Texas Christian University - Horned Frog Yearbook (Fort Worth, TX)

 - Class of 1985

Page 1 of 128


Texas Christian University - Horned Frog Yearbook (Fort Worth, TX) online yearbook collection, 1985 Edition, Cover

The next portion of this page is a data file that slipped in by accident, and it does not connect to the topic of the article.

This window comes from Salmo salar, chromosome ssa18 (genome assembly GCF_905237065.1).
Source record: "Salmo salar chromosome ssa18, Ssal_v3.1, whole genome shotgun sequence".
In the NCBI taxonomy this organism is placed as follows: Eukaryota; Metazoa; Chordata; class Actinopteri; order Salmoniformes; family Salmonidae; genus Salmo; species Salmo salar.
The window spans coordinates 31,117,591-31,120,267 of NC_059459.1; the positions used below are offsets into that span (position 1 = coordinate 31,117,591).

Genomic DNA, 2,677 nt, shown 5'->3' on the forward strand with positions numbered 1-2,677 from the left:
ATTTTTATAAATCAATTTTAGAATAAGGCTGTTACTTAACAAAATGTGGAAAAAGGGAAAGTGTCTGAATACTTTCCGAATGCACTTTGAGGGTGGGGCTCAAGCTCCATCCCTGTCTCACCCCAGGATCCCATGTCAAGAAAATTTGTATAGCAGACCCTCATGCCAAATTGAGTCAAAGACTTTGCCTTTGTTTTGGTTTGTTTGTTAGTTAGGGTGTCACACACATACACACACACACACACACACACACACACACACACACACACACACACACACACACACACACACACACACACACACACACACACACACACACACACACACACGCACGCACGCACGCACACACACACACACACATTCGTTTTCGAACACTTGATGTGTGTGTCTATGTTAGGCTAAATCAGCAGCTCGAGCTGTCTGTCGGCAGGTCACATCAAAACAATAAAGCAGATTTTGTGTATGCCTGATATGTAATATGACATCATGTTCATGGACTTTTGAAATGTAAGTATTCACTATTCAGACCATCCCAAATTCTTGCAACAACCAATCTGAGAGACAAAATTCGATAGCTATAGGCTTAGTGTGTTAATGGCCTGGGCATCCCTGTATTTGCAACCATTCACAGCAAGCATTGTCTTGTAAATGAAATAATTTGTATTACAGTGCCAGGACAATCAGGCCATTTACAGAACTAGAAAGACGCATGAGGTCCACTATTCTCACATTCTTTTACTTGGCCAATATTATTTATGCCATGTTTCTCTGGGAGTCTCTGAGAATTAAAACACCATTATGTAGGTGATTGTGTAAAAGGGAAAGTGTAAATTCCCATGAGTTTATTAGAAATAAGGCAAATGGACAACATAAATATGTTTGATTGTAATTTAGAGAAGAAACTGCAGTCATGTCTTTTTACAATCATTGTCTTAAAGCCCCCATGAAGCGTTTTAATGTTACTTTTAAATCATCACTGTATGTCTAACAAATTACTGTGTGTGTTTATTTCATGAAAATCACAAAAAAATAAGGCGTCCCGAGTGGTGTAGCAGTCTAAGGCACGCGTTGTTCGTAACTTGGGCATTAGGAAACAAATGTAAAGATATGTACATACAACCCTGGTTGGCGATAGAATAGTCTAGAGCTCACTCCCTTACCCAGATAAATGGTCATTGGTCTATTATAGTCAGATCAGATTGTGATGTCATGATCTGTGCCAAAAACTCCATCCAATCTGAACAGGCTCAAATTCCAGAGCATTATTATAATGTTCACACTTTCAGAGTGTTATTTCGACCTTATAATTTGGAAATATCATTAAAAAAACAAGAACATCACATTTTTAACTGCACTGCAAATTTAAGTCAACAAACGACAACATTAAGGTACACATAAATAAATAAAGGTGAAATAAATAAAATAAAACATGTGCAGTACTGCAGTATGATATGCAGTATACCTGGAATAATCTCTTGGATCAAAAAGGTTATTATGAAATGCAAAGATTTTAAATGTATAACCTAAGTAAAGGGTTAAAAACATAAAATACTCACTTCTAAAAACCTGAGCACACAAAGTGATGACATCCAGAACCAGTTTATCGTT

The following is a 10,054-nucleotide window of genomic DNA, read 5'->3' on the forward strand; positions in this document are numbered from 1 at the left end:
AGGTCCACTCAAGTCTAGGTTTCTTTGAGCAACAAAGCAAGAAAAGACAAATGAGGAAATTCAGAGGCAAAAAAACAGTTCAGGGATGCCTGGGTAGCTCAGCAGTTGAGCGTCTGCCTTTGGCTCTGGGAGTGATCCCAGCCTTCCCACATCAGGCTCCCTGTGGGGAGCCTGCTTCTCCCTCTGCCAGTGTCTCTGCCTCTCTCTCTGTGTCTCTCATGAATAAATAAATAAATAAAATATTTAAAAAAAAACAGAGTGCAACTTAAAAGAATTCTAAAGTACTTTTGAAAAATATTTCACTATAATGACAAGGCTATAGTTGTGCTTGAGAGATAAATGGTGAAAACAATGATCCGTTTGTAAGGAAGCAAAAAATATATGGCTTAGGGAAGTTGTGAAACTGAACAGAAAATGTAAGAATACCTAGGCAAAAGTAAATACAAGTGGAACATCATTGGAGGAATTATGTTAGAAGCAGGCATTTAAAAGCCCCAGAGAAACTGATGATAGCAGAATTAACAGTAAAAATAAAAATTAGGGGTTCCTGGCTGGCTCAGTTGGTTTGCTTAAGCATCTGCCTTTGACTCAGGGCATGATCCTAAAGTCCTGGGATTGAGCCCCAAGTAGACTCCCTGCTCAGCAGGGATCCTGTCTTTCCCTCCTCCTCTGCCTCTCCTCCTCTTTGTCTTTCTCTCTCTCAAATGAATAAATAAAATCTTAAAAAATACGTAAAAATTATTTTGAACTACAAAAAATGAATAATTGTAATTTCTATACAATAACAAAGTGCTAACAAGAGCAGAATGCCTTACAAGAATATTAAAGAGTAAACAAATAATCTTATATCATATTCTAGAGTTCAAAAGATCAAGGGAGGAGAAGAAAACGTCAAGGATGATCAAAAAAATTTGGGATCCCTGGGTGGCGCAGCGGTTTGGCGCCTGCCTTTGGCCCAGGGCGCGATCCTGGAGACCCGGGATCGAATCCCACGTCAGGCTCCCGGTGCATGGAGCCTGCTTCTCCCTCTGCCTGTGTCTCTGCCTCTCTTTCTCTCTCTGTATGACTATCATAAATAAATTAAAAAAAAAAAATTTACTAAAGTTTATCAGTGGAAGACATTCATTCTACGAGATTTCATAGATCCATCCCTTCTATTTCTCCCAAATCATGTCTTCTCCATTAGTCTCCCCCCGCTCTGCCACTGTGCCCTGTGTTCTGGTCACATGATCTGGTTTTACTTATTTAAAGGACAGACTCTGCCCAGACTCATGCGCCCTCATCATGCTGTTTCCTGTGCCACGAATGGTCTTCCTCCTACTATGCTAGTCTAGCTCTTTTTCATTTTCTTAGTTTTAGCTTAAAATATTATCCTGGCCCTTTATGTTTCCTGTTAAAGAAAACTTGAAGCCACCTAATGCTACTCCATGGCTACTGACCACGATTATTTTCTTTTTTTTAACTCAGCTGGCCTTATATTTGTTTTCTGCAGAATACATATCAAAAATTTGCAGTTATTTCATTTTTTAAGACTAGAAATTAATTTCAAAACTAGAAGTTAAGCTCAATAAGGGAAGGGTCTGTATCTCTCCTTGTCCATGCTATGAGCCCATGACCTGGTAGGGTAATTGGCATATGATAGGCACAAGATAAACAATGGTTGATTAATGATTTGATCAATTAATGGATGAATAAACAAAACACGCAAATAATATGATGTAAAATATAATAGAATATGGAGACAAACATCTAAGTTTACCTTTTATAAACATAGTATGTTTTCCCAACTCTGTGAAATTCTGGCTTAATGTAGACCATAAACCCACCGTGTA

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Text from Pages 1 - 128 of the 1985 volume: